I played the 2D version (and beat it)! There was another 2D version that was more gritty and difficult.


I think he read the article. The first sentence was about Wolfenstein 3D, which was his personal experience with that series. The second sentence was about Silas Warner.


I think I demonstrated that I read the article.


you did? Castle Wolfenstein was never a shareware product. Wolfenstein 3D was


I have the original Wolfenstein disk for the Apple ][, complete with typed label.

Out of curiosity, I did email people at id software asking about Castle Wolfenstein and what the copyright status was, in maybe... 1997?, and got a emailed shrug, effectively. Not the biggest issue on their radar at that point.


My dad completed the game (escaped from the castle) back in '85. I actually have an Apple IIe with CW, it's still fun to play. The sound is excellent!


Wow, what a story! Silas was an early game pioneer and even many dont remember his games they were inspiration for the very known games to follow. It’s said that he was dumped to the side, he could have been productive if he’d been given the chance. Capitalism is quite brutal with its workforce, especially the ones who reach a phase in their life when they need some help. Sad..


While there is that, I think also people in the industry didn't know what they had on their hands. While it was new, so was just about everything else about the games. Minds were being blown pretty continually as the gaming industry and computers themselves improved.

There was no way of knowing Silas had basically invented the experience we expect for the entire industry from that point forward.

Mostly, I think it wasn't obvious until the 90's - a full decade later.


This article seems to me somewhat a rebuttal to the recent Scientific American article posted here a couple days ago supporting the popular notion that physical fitness and exercise go hand-in-hand with "brain health". https://www.scientificamerican.com/article/why-your-brain-ne... Some people have brilliant souls. Our bodies are just vessels that our souls drive around for a while. They wear out eventually no matter what. Stephen Hawking. Kim Peek. Silas Warner.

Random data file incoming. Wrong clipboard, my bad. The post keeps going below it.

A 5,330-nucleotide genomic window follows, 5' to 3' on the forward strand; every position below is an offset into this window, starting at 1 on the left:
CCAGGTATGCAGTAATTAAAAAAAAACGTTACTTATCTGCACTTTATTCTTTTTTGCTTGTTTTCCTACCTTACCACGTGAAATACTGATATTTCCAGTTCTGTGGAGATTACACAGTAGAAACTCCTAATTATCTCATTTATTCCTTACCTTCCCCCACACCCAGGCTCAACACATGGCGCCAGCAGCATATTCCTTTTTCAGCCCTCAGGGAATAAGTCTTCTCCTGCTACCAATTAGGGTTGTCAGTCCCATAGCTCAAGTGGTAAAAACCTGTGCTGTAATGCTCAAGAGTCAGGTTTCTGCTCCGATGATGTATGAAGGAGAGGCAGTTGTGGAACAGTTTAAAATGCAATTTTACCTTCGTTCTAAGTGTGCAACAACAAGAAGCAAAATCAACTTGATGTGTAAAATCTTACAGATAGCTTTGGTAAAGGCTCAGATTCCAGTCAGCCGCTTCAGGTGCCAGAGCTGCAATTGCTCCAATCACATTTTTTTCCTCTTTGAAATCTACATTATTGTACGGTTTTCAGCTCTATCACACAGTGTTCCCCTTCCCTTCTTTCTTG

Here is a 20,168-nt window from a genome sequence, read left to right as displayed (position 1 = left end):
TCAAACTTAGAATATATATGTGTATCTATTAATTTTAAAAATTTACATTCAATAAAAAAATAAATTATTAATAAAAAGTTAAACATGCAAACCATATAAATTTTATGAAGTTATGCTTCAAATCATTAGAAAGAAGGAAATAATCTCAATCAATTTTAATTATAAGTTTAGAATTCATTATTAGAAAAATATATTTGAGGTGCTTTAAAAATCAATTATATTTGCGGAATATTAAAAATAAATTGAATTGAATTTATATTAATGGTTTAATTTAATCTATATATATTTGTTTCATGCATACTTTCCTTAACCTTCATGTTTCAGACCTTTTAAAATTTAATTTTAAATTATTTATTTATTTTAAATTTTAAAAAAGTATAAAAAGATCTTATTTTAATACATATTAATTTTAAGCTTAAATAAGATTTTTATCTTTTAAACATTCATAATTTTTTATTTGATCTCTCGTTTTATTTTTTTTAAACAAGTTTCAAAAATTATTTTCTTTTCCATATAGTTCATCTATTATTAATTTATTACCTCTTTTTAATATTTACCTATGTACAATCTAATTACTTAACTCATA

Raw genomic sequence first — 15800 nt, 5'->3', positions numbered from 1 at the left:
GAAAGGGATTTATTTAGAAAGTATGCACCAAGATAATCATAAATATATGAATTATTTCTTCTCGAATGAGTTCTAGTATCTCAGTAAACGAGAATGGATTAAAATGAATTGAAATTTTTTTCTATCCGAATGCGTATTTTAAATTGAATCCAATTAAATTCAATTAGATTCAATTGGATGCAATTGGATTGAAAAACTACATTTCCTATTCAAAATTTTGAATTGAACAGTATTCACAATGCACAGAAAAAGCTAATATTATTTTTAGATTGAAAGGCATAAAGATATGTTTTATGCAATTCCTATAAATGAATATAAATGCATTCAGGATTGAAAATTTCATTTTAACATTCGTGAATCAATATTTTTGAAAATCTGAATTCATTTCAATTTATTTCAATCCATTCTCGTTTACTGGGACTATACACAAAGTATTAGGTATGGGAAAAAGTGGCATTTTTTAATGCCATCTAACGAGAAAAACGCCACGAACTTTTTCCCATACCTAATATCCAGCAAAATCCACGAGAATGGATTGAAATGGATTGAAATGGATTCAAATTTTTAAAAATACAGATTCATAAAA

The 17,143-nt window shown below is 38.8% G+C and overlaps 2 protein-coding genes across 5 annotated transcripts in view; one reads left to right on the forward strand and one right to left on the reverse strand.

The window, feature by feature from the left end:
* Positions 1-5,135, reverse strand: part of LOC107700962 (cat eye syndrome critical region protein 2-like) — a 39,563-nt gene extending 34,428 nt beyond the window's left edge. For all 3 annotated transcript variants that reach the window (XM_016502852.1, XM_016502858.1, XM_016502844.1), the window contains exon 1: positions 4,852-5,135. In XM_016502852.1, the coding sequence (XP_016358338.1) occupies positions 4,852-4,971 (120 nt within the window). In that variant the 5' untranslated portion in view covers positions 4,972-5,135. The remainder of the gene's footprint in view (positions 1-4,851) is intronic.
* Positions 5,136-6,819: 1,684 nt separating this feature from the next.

It's more than a "popular notion", it's a scientific theory with quite a bit of evidence behind it.

1. You're equating "brain health" with "brilliance", which aren't the same thing. 2. There's no reason to think that the above folks wouldn't have had even better brains if they had been able to move more. 3. Pretty much all modern biology contests the notion that our bodies are "just" vessels for our minds. Our gut alone has a significant impact on all sorts of mental states.

Don't confuse an outlier with a norm, or make claims without first trying to disprove a counterfactual.


Modern science cannot explain consciousness. I didn’t say the body was a vessel for the mind. I said it was a vessel for the soul.

Time spent “moving” is time not spent solving the mental problems that those great minds are known for.

Football players, fashion models, actors are always so smart because they exercise so much. /s


Again, brain health isn’t the same as brilliance.


I know a few people who smoke and haven't got lung cancer. Does that disprove the mountain of scientific evidence for the causal link between the two?

Or does it prove that outliers exist?

> Our bodies are just vessels that our souls drive around for a while. They wear out eventually no matter what.

He was 54 when he died. That's no age by anyone's standards.

Look after your health.


Being intelligent does not mean your brain is healthy. See Terry Davis for a tragic counterexample.


And conversely, being healthy doesn't mean you're intelligent, or that you will make better "executive decisions" than someone who doesn't get up at 5am and do crossfit for 3 hours before they arrive at work.


I read it kind of differently from you. It sounds like a real shame Silas Warner couldn't have enjoyed better health and consequently more time on this earth. If he was still so capable with those burdens, imagine how it would be without them. In addition to all the great work he must have been dealing with a lot of physical stress and pain.

I myself used to be obese, but not at Silas Warner levels. I found a way out of it and have a low-side-of-normal BMI now. But among many factors, the sedentary tech work culture fed this problem for me. There was a lot of stress driving it too. I know others in tech who have that issue or are in a similar situation. I am sad for them. I wish I could help them out of it.


his vessel went about 20 years early and it sounds like he stopped being mentally productive by his 40s, when many of us peak around then as tons of experience combines with only mildly declined cognitive ability at that point. but if you let yourself go physically you are just tired all the time by then.